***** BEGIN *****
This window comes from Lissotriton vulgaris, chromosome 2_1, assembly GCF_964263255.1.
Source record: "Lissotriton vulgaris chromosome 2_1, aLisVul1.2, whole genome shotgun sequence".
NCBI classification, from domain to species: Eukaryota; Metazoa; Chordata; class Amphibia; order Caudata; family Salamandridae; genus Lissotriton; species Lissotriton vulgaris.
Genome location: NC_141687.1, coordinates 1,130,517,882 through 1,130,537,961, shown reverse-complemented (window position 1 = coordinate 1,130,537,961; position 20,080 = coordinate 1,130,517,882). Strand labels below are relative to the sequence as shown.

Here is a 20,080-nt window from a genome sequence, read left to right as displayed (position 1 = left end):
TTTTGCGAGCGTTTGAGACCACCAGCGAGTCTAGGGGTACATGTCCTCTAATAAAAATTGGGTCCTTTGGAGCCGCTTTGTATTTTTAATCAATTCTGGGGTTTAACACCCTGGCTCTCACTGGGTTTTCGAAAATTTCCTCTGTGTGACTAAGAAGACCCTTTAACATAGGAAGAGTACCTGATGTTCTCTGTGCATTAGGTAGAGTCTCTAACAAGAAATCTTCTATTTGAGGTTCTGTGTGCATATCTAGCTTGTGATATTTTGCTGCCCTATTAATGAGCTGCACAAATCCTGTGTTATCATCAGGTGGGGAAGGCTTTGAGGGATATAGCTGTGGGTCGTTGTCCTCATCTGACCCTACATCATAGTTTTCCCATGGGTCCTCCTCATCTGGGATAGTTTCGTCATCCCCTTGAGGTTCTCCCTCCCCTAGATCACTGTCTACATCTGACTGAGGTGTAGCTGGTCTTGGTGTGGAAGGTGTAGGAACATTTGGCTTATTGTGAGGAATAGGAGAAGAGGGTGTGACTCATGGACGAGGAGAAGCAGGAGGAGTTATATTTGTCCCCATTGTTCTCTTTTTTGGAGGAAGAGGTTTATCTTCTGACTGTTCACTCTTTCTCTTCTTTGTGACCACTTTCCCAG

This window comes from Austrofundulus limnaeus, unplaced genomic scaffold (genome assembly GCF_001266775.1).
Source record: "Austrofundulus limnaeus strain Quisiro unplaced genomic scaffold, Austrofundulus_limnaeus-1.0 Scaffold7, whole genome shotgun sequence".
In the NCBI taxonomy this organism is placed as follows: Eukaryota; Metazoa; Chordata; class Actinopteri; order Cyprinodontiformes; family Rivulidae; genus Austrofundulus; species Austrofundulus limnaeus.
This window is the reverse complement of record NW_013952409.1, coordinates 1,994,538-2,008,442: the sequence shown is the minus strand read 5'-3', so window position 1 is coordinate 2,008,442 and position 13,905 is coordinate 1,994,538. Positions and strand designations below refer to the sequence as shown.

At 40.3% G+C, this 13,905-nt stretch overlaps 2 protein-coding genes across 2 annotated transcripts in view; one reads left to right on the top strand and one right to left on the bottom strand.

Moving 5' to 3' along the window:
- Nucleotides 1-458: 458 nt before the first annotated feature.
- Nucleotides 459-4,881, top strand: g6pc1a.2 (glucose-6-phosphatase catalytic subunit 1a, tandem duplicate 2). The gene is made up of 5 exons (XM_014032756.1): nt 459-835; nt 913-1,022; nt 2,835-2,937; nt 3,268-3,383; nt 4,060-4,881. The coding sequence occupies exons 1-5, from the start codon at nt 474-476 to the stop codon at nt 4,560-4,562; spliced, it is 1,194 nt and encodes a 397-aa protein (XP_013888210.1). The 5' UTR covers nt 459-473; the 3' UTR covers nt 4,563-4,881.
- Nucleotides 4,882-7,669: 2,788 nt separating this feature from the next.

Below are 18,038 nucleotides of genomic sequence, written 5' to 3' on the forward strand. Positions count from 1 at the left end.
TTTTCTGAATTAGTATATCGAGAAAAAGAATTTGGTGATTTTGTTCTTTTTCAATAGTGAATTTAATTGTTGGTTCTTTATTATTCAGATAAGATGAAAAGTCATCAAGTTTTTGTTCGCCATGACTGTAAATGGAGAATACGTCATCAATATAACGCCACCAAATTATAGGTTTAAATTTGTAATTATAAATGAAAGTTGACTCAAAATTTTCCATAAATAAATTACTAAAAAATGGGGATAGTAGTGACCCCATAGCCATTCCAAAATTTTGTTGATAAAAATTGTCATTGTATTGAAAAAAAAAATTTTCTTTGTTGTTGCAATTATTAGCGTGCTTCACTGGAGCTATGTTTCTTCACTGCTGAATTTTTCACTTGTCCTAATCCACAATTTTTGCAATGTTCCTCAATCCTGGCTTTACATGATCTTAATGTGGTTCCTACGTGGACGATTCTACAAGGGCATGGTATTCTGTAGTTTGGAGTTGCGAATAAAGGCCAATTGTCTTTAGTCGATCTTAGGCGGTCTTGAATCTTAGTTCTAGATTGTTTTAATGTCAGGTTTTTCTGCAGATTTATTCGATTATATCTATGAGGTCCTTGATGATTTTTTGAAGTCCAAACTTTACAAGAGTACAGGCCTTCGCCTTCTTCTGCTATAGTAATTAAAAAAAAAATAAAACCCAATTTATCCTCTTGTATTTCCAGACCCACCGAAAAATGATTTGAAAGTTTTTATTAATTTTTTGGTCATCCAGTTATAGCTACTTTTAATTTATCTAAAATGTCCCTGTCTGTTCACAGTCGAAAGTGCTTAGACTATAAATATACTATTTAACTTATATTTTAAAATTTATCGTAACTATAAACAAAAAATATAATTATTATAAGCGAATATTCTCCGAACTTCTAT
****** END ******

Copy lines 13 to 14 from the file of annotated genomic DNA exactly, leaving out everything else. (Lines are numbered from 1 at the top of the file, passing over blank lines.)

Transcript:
- Nucleotides 1-458: 458 nt before the first annotated feature.
- Nucleotides 459-4,881, top strand: g6pc1a.2 (glucose-6-phosphatase catalytic subunit 1a, tandem duplicate 2). The gene is made up of 5 exons (XM_014032756.1): nt 459-835; nt 913-1,022; nt 2,835-2,937; nt 3,268-3,383; nt 4,060-4,881. The coding sequence occupies exons 1-5, from the start codon at nt 474-476 to the stop codon at nt 4,560-4,562; spliced, it is 1,194 nt and encodes a 397-aa protein (XP_013888210.1). The 5' UTR covers nt 459-473; the 3' UTR covers nt 4,563-4,881.